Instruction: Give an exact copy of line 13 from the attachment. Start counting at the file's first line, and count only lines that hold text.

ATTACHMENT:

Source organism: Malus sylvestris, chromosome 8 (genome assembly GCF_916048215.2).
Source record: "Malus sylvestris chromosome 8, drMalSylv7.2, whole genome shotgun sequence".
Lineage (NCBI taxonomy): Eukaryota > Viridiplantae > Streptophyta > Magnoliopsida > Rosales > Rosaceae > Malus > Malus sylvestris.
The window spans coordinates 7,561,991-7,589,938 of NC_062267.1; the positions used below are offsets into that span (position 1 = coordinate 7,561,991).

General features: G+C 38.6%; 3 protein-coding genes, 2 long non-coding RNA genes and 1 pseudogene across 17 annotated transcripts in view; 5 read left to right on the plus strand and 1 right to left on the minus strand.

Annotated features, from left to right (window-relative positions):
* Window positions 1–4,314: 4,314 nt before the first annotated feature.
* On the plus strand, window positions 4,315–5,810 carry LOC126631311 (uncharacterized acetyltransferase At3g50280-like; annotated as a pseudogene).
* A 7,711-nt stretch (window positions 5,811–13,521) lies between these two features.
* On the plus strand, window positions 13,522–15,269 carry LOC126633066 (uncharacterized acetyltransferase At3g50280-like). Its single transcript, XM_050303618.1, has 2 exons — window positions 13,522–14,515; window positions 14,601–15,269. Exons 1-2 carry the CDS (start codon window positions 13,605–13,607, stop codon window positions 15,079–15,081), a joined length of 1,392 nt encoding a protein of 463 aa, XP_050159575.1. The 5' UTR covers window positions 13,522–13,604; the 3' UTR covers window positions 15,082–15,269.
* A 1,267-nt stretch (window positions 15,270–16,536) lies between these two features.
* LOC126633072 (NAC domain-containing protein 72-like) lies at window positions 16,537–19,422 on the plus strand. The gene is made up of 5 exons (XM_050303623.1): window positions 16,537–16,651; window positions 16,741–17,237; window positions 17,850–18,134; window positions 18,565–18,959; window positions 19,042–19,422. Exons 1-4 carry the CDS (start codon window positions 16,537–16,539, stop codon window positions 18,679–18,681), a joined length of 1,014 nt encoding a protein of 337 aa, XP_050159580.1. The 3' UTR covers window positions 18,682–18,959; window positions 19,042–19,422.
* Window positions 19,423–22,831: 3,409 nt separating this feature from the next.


* Window positions 19,423–22,831: 3,409 nt separating this feature from the next.